Synopses & Reviews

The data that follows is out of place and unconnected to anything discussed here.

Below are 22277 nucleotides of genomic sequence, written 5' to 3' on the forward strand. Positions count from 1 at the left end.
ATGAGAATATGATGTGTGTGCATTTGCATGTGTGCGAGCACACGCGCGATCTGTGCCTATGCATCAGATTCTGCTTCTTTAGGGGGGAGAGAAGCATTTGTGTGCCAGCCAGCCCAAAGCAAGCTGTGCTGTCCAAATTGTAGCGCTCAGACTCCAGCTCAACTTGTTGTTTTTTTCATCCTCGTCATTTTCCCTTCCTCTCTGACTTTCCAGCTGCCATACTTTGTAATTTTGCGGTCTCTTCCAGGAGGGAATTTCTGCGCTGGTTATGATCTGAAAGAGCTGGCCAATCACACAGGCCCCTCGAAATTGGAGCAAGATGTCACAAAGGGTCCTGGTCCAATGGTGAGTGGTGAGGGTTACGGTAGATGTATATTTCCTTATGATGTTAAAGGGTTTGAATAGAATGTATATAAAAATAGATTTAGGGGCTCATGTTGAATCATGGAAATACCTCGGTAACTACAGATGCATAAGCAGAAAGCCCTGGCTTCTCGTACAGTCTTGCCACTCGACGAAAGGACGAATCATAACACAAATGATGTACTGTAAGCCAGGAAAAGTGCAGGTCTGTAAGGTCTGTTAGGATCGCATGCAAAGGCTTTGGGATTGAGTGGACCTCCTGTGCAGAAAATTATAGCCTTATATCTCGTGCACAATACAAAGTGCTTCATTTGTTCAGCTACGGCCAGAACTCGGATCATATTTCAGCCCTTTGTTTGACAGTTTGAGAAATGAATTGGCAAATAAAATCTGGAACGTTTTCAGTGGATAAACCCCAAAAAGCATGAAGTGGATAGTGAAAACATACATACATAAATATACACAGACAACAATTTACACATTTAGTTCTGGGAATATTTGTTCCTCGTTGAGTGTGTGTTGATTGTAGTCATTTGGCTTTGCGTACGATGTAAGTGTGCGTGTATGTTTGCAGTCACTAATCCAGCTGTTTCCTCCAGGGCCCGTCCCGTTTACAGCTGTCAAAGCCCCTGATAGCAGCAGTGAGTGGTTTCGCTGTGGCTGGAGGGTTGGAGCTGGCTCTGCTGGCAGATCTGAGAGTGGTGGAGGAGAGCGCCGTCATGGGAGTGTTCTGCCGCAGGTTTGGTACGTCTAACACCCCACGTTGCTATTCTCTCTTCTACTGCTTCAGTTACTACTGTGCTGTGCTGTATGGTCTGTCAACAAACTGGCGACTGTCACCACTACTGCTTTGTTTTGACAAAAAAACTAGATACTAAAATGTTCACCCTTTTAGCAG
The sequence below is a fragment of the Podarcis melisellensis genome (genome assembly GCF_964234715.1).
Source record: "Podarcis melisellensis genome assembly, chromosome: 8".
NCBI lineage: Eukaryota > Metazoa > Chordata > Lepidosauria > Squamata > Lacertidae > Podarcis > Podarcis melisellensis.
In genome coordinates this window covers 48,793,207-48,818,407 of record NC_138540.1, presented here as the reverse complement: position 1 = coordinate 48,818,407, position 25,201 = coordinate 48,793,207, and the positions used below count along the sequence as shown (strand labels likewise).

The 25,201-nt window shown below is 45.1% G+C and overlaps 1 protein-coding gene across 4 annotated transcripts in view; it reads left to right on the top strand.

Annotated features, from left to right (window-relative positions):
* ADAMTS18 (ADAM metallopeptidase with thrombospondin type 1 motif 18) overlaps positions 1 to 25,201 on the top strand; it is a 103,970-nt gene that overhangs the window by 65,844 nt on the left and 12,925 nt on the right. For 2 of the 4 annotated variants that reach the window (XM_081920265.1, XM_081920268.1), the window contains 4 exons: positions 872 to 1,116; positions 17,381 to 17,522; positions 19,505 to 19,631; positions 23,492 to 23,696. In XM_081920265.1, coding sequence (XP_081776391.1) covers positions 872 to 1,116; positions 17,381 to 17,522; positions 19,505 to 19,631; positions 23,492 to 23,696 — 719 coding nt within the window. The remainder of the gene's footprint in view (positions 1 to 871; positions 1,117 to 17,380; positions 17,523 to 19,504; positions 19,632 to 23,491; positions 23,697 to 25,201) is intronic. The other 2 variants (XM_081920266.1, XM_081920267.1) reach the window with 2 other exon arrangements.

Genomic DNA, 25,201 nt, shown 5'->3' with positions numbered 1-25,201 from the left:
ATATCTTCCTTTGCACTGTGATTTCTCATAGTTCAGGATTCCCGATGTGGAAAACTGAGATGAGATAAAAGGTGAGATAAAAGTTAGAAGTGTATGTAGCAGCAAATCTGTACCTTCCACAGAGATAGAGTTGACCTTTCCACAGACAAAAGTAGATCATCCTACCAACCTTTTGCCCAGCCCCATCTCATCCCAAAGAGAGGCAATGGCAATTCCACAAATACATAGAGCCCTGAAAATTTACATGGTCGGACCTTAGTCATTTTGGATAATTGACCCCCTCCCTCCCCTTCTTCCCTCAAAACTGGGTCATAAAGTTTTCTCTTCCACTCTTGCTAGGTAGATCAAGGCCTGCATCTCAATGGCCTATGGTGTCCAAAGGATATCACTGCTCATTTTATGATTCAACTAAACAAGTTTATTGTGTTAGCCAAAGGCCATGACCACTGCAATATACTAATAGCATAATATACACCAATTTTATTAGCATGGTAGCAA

The ability to measure and reward the performance of managers and business units is critical to organizations of all kinds. There is scanty academic literature, however, about how these systems actually function in companies today. To address these issues, a colloquium was held at the Harvard Business School in June 1990 to discuss the results of field research conducted by a group of academics working in these areas. Performance Measurement, Evaluation, and Incentives presents their findings. These field studies will greatly enrich both managers' and academics' understanding of the problems managers encounter as they attempt to measure and evaluate performance. In Part I, contributors discuss procedures and systems for evaluating performance and providing incentives. Bruns and McKinnon look at one effect of performance evaluation schemes in twelve corporations in the United States and Canada; Murphy analyzes the much-admired Merck Performance Appraisal Program as it evolved since its inception in 1978; Merchant and Riccaboni look at the implementation of incentive compensation by the Fiat Group in Italy; Otley concentrates on the introduction of incentive compensation to the branch network major British bank; Baker and Wruck discuss change in incentives that were introduced after a leveraged buyout; and Bento and Ferreira appraise the importance of organizational culture to evaluation and incentive schemes. Part II focuses on issues that arise from the ways in which work is organized. Lazear considers the provocative question of "what is a job?" in his study of data from one firm over a 13-year period; Mohrman, Mohrman, and Lawler present a contrasting view in their study of threeorganizations that redesigned systems for group performance. These two papers provide a comprehensive summary of issues that are of particular interest today as companies reorganize, downsize, and restructure work to make better use of new technologies or adapt to changing conditions. Part III reports on special problems that complicate attempts to measure performance. Euske looks at some issues involved in defining control mechanisms and performance measures in profit and nonprofit institutions with objectives that are not well defined. Verma examines total-factor productivity measurement at Ethyl Corporation and its usefulness to management. Unlike academic models, these field studies vividly reveal the complex cultural and organizational environments in which performance measurements are made and evaluated. The observations and conclusions not only describe how organizations are coping with these difficult issues today, but also add to a research agenda that may enable theory and practice to come together to improve organizational and individual performance, and to make more effective use of incentives.